Weather Forecast


State steps into union dispute

LAKE ANDES — State officials agree with the Randall Community Water District on 24 of 28 points of dispute between the district and a union recently formed by district employees.

0 Talk about it

Nine employees of the water district, headquartered in Lake Andes, have claimed favoritism, health insurance and other issues led them to unionize. They joined the Communication Workers of America, a union that represents public service employees and others.

The group gained union status in August 2012 and has been trying to negotiate a contract since then. No contract agreement has been reached, which is why the dispute went to state regulators.

The resulting state report is a non-binding document.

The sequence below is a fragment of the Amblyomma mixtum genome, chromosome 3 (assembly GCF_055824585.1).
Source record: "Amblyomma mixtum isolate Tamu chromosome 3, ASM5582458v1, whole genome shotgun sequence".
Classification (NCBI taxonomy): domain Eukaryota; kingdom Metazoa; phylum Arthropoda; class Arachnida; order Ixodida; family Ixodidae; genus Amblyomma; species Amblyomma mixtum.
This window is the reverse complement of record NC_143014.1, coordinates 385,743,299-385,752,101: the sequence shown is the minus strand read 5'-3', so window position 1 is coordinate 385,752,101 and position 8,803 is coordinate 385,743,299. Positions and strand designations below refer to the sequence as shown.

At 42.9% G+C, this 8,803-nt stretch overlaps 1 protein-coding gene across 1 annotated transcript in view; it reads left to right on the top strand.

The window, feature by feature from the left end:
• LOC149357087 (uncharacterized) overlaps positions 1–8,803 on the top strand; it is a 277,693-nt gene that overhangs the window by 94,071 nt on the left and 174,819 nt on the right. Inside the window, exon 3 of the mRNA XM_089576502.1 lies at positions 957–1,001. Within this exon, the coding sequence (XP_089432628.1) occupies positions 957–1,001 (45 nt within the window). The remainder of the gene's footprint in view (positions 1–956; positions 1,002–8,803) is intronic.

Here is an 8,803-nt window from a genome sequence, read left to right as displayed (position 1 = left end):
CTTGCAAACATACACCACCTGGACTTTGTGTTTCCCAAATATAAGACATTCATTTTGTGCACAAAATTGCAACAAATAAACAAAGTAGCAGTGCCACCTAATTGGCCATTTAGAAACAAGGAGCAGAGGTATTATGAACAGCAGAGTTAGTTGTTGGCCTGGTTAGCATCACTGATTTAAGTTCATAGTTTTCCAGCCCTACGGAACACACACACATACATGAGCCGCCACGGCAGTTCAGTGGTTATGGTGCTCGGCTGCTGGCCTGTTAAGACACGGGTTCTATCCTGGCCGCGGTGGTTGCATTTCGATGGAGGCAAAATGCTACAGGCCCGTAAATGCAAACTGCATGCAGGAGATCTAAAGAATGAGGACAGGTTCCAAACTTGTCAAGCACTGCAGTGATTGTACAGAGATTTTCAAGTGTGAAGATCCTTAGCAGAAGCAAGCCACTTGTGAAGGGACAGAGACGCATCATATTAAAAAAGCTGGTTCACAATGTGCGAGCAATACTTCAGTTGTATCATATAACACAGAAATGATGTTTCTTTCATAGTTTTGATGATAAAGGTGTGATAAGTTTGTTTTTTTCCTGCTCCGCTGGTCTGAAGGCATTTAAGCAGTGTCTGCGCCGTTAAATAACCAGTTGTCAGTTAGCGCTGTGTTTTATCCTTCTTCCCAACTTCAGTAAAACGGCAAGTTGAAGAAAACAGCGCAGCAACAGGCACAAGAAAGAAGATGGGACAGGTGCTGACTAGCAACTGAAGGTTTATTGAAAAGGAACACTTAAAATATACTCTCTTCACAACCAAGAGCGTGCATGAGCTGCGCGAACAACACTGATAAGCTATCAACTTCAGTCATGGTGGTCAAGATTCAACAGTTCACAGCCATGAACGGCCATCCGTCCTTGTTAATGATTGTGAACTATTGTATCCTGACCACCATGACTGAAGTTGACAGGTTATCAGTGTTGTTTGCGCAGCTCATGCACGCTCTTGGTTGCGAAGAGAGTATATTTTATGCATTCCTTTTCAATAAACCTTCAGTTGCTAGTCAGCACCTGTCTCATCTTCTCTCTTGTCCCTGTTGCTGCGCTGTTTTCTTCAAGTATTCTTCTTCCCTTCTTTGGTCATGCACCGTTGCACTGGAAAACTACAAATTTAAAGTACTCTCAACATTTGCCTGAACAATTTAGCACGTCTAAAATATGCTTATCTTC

“They’re free to accept, reject or ignore it,” said James Marsh, director of the state Division of Labor and Management. “They can pretty much do whatever they wish. We hope they use it as a foundation to set out for a basis to reach a compromise.”

Marsh compiled the information and developed the report in about 10 days. Prior to that, an administrative judge performed mediation between the union and water district. Marsh said they first did a joint mediation session and then split up to attempt to work on a settlement.

In late October, the Department of Labor and Regulation issued its recommendations on 28 unresolved issues between the union and the district.

Of the 28 issues presented, the DLR agreed with four union proposals — that there should be two labor/management meetings per year; payroll deduction of union dues should be allowed; claims of breach of contract against the district should not be limited to the scope proposed by the district; and that the duration of union contract agreements be 18 months.